justin adler, blog, buenos aires, bahia blanca, university of arizona, brooklyn, basketball, travel, paul mcpherson

Monday, March 23, 2009

Chapter 23

The next morning I woke up and ate the free Argentine breakfast which came with my hotel. An Argentine breakfast consists of nothing more than two greasy media-lunas (a thinner, worse version of a French croissant) and a cup of coffee, since I don't drink coffee my body had adapted to eating nothing more than two media lunas and a glass of water every morning.

I then checked out of my room, bought my afternoon bus ticket back to Bahia and went to the market to buy some ham, cheese and bread for what would be my 5,345th ham-and-cheese sandwich of the trip. I also bought the local paper, La Nueva Provincia, to see what the reporter has written about me.

The whole town of Monte Hermosa was peculiar. It claims to be one of the few place in the world where the sun rises and sets over the ocean shore. It was a tiny town of only 2,500 permanent residents, the streets were almost always empty and all the shops were closed for the better part of the day. I found a shady bench in the middle of an abandoned children's play area, made my sandwiches and began reading the paper.

I rifled through the paper and got through the 10 pages of football before finding the basketball section buried deep in the sports section. I had my own headline: “Mochilero y Fanatico de McPherson (Backpacker and McPherson super fan)” along with four paragraphs about my journey nestled next to the game recap in the sports section.

Below is the article in its entirety, keep in mind that the language barrier made some of the facts wrong and I'm still upset with myself for not making sure wherespmac.com got in the article:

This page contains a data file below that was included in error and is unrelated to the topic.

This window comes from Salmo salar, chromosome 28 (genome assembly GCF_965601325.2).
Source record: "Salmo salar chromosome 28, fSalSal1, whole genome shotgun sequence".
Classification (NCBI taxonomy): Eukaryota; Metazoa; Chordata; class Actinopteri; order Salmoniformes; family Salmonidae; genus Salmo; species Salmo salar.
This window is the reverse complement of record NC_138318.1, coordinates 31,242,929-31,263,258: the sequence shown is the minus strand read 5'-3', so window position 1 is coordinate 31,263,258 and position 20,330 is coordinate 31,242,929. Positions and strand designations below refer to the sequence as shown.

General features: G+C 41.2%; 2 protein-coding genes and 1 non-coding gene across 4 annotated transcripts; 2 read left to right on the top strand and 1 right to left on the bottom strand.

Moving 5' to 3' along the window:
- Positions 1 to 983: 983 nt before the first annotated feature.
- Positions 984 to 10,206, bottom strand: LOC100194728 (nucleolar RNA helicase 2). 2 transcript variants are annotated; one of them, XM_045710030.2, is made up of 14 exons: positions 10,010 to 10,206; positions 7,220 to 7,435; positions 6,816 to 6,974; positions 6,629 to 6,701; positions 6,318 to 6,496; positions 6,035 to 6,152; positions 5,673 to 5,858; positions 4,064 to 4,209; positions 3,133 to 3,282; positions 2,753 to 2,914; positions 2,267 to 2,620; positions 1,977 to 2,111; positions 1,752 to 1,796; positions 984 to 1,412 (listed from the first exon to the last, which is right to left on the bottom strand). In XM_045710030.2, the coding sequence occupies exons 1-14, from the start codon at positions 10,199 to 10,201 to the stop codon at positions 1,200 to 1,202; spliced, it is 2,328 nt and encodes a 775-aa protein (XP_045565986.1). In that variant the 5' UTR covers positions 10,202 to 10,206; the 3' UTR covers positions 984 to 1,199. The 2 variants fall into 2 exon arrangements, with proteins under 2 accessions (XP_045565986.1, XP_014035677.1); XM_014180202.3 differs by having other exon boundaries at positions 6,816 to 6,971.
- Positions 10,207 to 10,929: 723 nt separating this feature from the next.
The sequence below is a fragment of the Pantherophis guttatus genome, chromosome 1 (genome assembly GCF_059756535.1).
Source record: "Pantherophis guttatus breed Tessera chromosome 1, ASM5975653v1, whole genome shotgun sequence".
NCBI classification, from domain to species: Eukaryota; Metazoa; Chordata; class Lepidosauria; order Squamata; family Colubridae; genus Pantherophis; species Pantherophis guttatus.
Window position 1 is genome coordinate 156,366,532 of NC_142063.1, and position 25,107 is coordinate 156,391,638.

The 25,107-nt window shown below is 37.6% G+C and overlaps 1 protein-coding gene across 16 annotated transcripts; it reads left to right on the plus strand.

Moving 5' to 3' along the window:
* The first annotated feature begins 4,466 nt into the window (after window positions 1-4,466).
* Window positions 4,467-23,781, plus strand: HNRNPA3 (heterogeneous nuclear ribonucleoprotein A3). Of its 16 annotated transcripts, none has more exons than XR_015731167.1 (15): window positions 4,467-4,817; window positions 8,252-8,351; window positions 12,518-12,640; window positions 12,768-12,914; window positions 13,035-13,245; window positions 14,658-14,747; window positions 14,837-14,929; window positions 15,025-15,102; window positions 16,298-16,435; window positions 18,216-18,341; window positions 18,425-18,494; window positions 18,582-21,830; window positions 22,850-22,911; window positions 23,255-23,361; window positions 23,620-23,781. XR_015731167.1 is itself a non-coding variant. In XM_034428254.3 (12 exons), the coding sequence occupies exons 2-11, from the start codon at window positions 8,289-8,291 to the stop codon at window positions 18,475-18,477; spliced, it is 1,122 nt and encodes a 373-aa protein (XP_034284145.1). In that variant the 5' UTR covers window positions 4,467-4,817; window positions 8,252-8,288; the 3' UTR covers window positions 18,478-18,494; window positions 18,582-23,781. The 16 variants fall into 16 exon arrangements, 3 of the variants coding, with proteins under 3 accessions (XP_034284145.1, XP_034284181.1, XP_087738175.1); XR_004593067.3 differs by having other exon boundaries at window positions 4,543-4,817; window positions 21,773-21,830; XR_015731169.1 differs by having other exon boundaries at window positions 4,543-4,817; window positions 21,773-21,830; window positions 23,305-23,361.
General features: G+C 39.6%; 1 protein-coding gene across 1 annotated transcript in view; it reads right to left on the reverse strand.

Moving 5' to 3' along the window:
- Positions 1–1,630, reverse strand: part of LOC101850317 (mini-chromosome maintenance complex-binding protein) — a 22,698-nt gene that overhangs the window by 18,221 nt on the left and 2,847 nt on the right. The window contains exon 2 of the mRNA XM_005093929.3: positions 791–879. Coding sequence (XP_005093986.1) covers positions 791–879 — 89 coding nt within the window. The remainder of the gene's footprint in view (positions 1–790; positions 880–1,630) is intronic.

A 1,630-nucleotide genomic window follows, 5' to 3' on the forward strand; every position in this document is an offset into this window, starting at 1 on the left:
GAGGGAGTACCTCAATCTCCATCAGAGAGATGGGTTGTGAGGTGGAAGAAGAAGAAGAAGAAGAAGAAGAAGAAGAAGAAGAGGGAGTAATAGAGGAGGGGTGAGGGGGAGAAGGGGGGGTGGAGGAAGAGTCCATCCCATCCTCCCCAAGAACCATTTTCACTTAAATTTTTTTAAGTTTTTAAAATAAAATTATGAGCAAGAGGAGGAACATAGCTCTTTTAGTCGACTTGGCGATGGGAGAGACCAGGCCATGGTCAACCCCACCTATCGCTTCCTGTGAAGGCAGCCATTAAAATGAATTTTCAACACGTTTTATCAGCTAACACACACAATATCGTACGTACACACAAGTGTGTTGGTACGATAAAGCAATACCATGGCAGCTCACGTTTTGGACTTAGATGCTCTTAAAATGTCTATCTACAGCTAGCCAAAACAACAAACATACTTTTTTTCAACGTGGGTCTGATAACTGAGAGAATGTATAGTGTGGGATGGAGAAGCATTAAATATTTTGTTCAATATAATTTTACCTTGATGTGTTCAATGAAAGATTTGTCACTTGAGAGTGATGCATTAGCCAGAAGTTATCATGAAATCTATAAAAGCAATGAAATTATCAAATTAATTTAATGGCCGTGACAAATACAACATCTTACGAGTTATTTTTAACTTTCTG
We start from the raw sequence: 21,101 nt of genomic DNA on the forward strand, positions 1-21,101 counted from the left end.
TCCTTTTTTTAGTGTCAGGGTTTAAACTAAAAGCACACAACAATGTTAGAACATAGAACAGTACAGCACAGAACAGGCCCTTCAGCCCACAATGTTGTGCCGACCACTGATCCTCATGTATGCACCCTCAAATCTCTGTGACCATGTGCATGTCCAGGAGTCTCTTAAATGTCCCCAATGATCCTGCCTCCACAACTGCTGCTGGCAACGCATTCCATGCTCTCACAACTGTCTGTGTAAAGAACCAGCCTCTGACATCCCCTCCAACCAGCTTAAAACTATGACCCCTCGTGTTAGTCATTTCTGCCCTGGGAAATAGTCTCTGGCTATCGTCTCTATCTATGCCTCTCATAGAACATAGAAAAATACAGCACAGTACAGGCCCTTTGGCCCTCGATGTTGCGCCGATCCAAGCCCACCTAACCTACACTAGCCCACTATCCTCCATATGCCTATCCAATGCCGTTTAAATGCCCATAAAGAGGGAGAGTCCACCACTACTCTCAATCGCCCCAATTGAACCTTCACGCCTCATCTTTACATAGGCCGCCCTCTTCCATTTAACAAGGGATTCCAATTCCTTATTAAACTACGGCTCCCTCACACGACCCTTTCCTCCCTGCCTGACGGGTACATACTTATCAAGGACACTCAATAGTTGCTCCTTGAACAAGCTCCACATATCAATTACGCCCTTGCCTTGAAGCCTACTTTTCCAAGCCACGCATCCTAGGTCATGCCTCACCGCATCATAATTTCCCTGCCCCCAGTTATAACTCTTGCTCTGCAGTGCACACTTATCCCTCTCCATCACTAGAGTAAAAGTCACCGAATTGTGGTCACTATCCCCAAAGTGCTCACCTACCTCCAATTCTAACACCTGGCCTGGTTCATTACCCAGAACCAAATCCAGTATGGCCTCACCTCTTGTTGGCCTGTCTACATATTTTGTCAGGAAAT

Mochilero y fanático de McPherson

“Me enteré que McPherson estaba jugando en este equipo y me vine de Buenos Aires para ver el partido", contó Justin Adler, de 21 años, quien está recorriendo el país, como mochilero.

Justin, nativo de Arizona, Estados Unidos, se llenó los ojos con McPherson cuando jugaba en Phoenix Suns, equipo de la NBA.

"Me encanta que salta muy alto, es impresionante. ¿Cómo lo vi? Ehhh... Me esperas un momento", pidió --la interrupción le vino bárbaro-- mientras se abrió la puerta del vestuario y salió su ídolo, con quien dialogó brevemente. Después retomó su relato.

“Te cuento, llegué hace dos días a Bahía y me vine para acá. Estudié periodismo y estoy la Argentina. Esto es todo muy diferente, muy loco. Lo que sí, ¡hay muchos fierros cerca del aro, es peligroso", se sorprendió Adler.

Su hoja de ruta aún no está definida.

"No sé si ahora ir al Súper 8 o conocer el sur", dudó el visitante, quien no se llevó la mejor imagen basquetbolística de McPherson. De todos modos, con su mochila en la espalda, seguirá conociendo las bondades de nuestro país y, de paso, continuará mirando de cerca al estadounidense que, por ahora, sigue siendo jugador de El Nacional.

Here's the English translation:
Backpacker and McPherson superfan